The Jihad Factory
A Mosque in Munich:
Nazis, the CIA, and the Rise of the Muslim Brotherhood in the West
by Ian Johnson
Houghton Mifflin Harcourt Trade
$27.00 List Price
"I consider only the Mohammedans to be safe. All the others I consider unsafe," Adolf Hitler proclaimed at his headquarters one day in 1942. "I don't see any risk if one actually sets up pure Mohammedan units." The Soviet Union, Hitler's enemy, had a population of millions of Muslims who felt their religious and nationalist aspirations were being quashed by the Communist state. The führer's idea was simple: exploit this anger for military and propaganda gain. Like much else about the Nazis' expansion eastward, these plans would crumble. However, once the United States emerged from World War II and geared up to fight the USSR, its former ally, the CIA sought to employ militant Muslims to combat Communism. But if Hitler thought there was nothing to lose by mobilizing Islam for his own gain, the United States would learn otherwise—particularly on that cloudless morning of September 11, 2001.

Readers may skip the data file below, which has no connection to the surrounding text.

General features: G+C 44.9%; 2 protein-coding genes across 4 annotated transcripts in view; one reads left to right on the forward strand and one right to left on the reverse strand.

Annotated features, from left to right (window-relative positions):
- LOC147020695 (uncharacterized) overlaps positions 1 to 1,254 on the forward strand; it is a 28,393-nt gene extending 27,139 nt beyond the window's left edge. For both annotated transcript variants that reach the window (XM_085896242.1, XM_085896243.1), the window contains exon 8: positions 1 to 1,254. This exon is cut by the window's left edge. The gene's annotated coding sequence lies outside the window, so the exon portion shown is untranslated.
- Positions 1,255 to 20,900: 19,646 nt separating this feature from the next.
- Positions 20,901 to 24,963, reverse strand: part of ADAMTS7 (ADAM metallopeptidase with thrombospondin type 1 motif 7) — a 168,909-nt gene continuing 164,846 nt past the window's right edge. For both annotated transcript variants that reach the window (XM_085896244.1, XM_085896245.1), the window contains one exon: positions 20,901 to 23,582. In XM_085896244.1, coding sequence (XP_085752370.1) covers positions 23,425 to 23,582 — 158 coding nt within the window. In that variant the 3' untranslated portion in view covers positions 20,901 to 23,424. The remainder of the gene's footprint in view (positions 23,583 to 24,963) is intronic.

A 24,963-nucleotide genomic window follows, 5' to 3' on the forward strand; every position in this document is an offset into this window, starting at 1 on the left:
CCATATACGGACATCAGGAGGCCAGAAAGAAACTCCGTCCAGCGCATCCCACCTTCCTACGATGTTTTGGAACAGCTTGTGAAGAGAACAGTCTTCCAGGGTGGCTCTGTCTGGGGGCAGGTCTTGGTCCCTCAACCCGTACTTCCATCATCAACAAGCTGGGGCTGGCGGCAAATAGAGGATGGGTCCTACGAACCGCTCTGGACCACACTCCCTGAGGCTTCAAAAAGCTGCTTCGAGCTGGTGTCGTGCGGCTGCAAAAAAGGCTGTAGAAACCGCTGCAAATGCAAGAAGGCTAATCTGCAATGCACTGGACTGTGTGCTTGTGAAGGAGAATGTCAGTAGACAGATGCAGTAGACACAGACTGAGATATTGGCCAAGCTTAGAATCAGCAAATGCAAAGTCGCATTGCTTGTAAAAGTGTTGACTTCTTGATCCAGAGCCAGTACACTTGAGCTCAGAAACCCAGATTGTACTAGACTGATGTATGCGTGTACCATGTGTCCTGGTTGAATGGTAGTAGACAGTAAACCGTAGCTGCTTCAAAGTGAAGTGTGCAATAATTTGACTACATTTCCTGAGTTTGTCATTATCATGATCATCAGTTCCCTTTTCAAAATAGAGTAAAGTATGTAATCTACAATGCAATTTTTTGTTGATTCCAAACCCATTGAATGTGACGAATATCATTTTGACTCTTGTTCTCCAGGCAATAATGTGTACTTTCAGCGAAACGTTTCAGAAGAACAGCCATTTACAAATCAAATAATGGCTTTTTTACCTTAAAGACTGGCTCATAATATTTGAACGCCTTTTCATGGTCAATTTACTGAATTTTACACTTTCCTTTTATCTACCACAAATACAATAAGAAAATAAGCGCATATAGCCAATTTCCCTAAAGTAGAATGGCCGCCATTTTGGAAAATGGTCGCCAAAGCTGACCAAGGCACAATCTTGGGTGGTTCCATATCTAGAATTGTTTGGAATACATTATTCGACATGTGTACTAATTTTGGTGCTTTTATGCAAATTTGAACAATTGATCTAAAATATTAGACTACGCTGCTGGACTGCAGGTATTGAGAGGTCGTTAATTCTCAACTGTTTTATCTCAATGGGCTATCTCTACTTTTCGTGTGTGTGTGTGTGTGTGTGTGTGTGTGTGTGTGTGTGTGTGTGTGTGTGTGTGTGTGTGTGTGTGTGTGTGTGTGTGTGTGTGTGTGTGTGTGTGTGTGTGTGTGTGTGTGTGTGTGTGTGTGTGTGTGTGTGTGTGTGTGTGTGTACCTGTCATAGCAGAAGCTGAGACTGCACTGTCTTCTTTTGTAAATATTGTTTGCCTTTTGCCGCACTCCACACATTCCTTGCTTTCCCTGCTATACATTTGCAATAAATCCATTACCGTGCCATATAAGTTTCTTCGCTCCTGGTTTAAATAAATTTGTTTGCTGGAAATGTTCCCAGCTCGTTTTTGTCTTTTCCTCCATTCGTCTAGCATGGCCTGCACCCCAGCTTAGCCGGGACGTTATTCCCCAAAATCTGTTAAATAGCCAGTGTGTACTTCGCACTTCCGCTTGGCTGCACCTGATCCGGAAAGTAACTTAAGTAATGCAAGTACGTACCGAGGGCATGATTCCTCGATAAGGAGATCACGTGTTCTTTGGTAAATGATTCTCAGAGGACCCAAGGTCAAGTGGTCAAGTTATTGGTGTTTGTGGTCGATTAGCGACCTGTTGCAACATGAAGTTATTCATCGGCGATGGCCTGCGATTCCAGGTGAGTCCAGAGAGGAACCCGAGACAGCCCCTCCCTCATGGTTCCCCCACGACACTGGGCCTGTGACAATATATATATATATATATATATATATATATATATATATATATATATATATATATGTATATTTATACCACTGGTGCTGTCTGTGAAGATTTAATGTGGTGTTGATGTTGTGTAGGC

Before the smoke had cleared, critics of US policy claimed that the attacks were the result of unintended consequences, a form of blowback. The desperate search to find a cause for the massacre yielded this story: The United States had armed and trained Islamic fundamentalists, the mujahideen, to resist the Soviet occupation of Afghanistan, the latest cold-war front line. Their battle won and the Soviet Union dead, these emboldened fighters, Osama bin Laden among them, had turned their sights on their former benefactors. We had helped create the monster.
As most people understand it, Afghanistan is where the story began and September 11 where it ended. But the great surprise—the